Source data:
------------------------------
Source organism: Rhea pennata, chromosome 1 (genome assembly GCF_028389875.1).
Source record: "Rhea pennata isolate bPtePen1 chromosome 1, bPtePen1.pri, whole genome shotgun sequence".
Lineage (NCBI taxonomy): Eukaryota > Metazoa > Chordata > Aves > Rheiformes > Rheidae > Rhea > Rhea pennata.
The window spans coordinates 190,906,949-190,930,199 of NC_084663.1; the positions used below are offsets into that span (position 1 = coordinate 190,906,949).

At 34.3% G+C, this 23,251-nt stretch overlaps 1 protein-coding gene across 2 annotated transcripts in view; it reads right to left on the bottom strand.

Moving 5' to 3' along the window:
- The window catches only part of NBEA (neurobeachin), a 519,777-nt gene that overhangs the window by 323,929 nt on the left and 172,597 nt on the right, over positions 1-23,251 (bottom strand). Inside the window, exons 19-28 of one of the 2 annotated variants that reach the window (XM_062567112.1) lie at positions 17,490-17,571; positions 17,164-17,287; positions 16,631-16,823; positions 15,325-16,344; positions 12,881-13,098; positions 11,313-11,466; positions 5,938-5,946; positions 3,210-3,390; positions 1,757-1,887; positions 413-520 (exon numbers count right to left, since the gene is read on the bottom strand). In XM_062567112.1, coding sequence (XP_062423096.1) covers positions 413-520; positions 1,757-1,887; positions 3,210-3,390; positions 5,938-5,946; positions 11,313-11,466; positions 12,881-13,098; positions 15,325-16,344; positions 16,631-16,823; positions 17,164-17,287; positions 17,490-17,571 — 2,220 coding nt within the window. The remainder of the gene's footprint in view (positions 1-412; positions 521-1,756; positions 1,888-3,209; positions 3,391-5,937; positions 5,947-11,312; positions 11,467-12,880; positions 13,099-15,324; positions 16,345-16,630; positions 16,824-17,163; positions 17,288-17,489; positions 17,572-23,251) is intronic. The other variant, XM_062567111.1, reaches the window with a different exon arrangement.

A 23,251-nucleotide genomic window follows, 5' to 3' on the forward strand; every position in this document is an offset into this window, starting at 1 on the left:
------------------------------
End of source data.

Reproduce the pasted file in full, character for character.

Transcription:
Source organism: Rhea pennata, chromosome 1 (genome assembly GCF_028389875.1).
Source record: "Rhea pennata isolate bPtePen1 chromosome 1, bPtePen1.pri, whole genome shotgun sequence".
Lineage (NCBI taxonomy): Eukaryota > Metazoa > Chordata > Aves > Rheiformes > Rheidae > Rhea > Rhea pennata.
The window spans coordinates 190,906,949-190,930,199 of NC_084663.1; the positions used below are offsets into that span (position 1 = coordinate 190,906,949).

At 34.3% G+C, this 23,251-nt stretch overlaps 1 protein-coding gene across 2 annotated transcripts in view; it reads right to left on the bottom strand.

Moving 5' to 3' along the window:
- The window catches only part of NBEA (neurobeachin), a 519,777-nt gene that overhangs the window by 323,929 nt on the left and 172,597 nt on the right, over positions 1-23,251 (bottom strand). Inside the window, exons 19-28 of one of the 2 annotated variants that reach the window (XM_062567112.1) lie at positions 17,490-17,571; positions 17,164-17,287; positions 16,631-16,823; positions 15,325-16,344; positions 12,881-13,098; positions 11,313-11,466; positions 5,938-5,946; positions 3,210-3,390; positions 1,757-1,887; positions 413-520 (exon numbers count right to left, since the gene is read on the bottom strand). In XM_062567112.1, coding sequence (XP_062423096.1) covers positions 413-520; positions 1,757-1,887; positions 3,210-3,390; positions 5,938-5,946; positions 11,313-11,466; positions 12,881-13,098; positions 15,325-16,344; positions 16,631-16,823; positions 17,164-17,287; positions 17,490-17,571 — 2,220 coding nt within the window. The remainder of the gene's footprint in view (positions 1-412; positions 521-1,756; positions 1,888-3,209; positions 3,391-5,937; positions 5,947-11,312; positions 11,467-12,880; positions 13,099-15,324; positions 16,345-16,630; positions 16,824-17,163; positions 17,288-17,489; positions 17,572-23,251) is intronic. The other variant, XM_062567111.1, reaches the window with a different exon arrangement.

A 23,251-nucleotide genomic window follows, 5' to 3' on the forward strand; every position in this document is an offset into this window, starting at 1 on the left: